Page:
Integrating applications

All the following sections of this tutorial are concerned with integrating other applications into django CMS, which is where a vast part of its power comes from.

Integrating applications doesn’t just mean installing them alongside django CMS, so that they peacefully co-exist. It means using django CMS’s features to build them into a single coherent web project that speeds up the work of managing the site, and makes possible richer and more automated publishing.

It’s key to the way that django CMS integration works that it doesn’t require you to modify your other applications unless you want to. This is particularly important when you’re using third-party applications and don’t want to have to maintain your own forked versions of them. (The only exception to this is if you decide to build django CMS features directly into the applications themselves, for example when using placeholders in other applications.)

For this tutorial, we’re going to take a basic Django opinion poll application and integrate it into the CMS. So we’ll install that, and create a second, independent, Polls/CMS Integration application to manage the integration, leaving the first untouched.

Install the polls application

Install the application from its GitHub repository using pip:

pip install git+

Let’s add this application to our project. Add 'polls' to the end of INSTALLED_APPS in your project’s (see the note on The INSTALLED_APPS setting about ordering ).

Add the following line to urlpatterns in the project’s

url(r'^polls/', include('polls.urls', namespace='polls')),

Make sure this line is included before the line for the django-cms urls:

url(r'^', include('cms.urls')),

django CMS’s URL pattern needs to be last, because it “swallows up” anything that hasn’t already been matched by a previous pattern.

Now run the application’s migrations:

python migrate polls

At this point you should be able to log in to the Django admin - http://localhost:8000/admin/ - and find the Polls application.

the polls application admin

Create a new Poll, for example:

  • Question: Which browser do you prefer?


    • Safari
    • Firefox
    • Chrome

Now if you visit http://localhost:8000/en/polls/, you should be able to see the published poll and submit a response.

the polls application

Improve the templates for Polls

You’ll have noticed that in the Polls application we only have minimal templates, and no navigation or styling.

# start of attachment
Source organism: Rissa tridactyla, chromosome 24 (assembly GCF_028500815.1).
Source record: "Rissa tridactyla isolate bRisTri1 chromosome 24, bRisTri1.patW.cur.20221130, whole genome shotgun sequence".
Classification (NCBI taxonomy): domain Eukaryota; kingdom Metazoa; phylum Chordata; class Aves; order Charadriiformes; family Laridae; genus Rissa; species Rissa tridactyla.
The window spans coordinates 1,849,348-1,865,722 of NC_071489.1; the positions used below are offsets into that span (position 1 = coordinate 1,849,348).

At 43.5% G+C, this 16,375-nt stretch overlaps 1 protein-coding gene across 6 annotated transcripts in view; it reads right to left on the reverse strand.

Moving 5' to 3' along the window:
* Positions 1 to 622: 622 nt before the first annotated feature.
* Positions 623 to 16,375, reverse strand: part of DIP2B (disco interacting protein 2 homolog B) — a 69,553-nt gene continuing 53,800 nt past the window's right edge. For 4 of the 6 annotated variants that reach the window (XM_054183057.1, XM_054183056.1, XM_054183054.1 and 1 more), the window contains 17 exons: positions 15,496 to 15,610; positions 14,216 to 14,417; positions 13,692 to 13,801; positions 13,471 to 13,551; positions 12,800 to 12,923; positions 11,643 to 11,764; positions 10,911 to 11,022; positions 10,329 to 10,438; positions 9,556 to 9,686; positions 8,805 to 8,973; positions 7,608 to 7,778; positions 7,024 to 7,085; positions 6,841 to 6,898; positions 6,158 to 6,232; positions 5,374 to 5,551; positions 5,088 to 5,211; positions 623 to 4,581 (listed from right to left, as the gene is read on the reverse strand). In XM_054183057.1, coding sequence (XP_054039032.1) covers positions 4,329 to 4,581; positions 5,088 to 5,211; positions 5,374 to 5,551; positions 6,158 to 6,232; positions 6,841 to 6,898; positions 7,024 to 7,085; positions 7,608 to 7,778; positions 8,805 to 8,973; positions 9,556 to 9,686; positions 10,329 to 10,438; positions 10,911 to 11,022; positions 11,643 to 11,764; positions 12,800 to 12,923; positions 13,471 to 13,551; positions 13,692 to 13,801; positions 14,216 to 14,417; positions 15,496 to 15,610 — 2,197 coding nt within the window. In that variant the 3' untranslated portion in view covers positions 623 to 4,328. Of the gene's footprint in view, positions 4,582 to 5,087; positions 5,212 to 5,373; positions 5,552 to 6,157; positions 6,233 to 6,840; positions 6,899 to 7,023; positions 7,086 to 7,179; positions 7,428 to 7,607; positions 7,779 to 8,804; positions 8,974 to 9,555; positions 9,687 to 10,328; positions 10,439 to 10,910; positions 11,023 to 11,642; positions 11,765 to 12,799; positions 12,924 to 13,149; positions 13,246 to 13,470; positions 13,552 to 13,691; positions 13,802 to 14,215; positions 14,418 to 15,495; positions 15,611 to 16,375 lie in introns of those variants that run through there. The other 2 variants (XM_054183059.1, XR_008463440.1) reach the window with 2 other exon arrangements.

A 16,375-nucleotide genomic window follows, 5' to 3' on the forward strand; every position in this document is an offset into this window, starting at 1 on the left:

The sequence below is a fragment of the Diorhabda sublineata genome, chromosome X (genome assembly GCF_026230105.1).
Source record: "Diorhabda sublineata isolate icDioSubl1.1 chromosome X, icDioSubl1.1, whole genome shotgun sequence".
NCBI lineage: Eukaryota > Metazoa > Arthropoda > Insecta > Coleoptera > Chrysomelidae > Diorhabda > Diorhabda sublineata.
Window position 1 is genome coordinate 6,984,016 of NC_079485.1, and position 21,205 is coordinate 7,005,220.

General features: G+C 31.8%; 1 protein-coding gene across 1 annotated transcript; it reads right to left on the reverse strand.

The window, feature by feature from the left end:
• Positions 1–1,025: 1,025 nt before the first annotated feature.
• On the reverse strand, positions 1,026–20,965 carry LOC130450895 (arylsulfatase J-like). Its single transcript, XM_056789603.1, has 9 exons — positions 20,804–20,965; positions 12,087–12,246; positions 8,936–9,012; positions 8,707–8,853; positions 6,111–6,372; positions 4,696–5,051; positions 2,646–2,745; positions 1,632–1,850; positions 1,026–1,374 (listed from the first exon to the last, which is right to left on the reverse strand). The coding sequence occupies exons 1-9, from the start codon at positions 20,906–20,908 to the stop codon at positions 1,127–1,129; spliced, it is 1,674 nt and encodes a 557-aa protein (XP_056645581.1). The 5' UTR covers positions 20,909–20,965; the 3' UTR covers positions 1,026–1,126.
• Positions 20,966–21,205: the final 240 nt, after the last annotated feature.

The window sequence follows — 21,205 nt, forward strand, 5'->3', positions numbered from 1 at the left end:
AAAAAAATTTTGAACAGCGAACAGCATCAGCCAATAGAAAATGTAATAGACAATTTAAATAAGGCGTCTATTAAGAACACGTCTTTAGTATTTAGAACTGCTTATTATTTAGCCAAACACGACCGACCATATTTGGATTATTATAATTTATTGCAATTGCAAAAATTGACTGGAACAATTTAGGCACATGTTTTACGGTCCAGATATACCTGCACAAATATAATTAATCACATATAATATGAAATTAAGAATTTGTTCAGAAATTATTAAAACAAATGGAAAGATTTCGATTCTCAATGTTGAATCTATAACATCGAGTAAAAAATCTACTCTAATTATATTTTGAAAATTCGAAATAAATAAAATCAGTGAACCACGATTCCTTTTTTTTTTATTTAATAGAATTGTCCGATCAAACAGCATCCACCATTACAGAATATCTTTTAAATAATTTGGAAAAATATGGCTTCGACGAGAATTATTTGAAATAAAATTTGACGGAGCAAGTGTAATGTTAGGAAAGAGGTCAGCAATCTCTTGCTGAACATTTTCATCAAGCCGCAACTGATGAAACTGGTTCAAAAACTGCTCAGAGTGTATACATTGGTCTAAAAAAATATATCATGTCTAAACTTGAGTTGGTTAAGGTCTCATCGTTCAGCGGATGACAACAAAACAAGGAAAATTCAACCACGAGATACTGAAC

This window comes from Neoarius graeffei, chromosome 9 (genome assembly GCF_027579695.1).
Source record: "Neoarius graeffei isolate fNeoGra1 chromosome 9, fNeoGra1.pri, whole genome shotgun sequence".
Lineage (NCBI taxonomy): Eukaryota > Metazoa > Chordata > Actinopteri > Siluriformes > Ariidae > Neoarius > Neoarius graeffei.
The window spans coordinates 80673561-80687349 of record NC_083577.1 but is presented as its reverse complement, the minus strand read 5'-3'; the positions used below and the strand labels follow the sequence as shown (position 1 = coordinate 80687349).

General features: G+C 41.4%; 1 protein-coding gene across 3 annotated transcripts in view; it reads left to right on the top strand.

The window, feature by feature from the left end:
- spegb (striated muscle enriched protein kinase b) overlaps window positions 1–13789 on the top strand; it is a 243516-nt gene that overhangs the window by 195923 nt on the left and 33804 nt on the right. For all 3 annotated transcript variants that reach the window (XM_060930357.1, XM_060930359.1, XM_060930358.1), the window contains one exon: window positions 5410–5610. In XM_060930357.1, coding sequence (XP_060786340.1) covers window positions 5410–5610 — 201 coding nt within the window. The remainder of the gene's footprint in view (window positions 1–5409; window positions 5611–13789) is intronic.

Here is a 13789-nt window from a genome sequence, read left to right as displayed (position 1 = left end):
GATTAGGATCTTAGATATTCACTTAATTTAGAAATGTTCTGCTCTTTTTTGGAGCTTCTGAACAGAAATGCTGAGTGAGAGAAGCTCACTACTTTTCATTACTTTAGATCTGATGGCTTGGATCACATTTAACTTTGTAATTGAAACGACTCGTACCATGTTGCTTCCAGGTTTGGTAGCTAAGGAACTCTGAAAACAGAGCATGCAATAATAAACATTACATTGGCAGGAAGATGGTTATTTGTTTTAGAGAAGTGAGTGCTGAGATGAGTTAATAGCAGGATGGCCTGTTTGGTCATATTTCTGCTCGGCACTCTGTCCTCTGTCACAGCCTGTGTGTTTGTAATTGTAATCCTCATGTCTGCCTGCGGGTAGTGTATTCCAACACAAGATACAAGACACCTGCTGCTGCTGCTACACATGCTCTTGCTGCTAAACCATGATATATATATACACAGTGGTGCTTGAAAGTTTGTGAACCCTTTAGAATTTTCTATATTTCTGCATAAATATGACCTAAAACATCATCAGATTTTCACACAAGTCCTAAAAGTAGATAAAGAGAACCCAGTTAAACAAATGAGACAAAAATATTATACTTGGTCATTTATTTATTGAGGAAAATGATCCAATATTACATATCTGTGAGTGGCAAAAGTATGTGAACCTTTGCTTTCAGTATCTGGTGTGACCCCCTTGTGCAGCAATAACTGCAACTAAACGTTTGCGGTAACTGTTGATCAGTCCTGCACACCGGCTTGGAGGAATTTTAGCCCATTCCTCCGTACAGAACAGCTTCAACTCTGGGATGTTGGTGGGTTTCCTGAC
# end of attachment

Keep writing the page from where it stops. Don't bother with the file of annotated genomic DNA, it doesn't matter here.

Our django CMS pages on the other hand have access to a number of default templates in the project, all of which extend one called base.html. So, let’s improve this by overriding the polls application’s base template.

We’ll do this in the project directory.

In mysite/templates, add polls/base.html, containing:

{% extends 'base.html' %}

{% block content %}
    {% block polls_content %}
    {% endblock %}
{% endblock %}

Refresh the /polls/ page again, which should now be properly integrated into the site.

the polls application, integrated

Set up a new polls_cms_integration application

So far, however, the Polls application has been integrated into the project, but not into django CMS itself. The two applications are completely independent. They cannot make use of each other’s data or functionality.

Let’s create the new Polls/CMS Integration application where we will bring them together.

Create the application

Create a new package at the project root called polls_cms_integration:

python startapp polls_cms_integration

So our workspace looks like this:

    src/  # the django polls application is in here
polls_cms_integration/  # the newly-created application


Next is to integrate the polls_cms_integration application into the project.

Add polls_cms_integration to INSTALLED_APPS in - and now we’re ready to use it to being integrating Polls with django CMS. We’ll start by developing a Polls plugin.


The project or the application?

Earlier, we added new templates to the project. We could equally well have have added templates/polls/base.html inside polls_cms_integration. After all, that’s where we’re going to be doing all the other integration work.

However, we’d now have an application that makes assumptions about the name of the template it should extend (see the first line of the base.html template we created) which might not be correct for a different project.

Also, we’d have to make sure that polls_cms_integration came before polls in INSTALLED_APPS, otherwise the templates in polls_cms_integration would not in fact override the ones in polls. Putting them in the project guarantees that they will override those in all applications.

Either way of doing it is reasonable, as long as you understand their implications.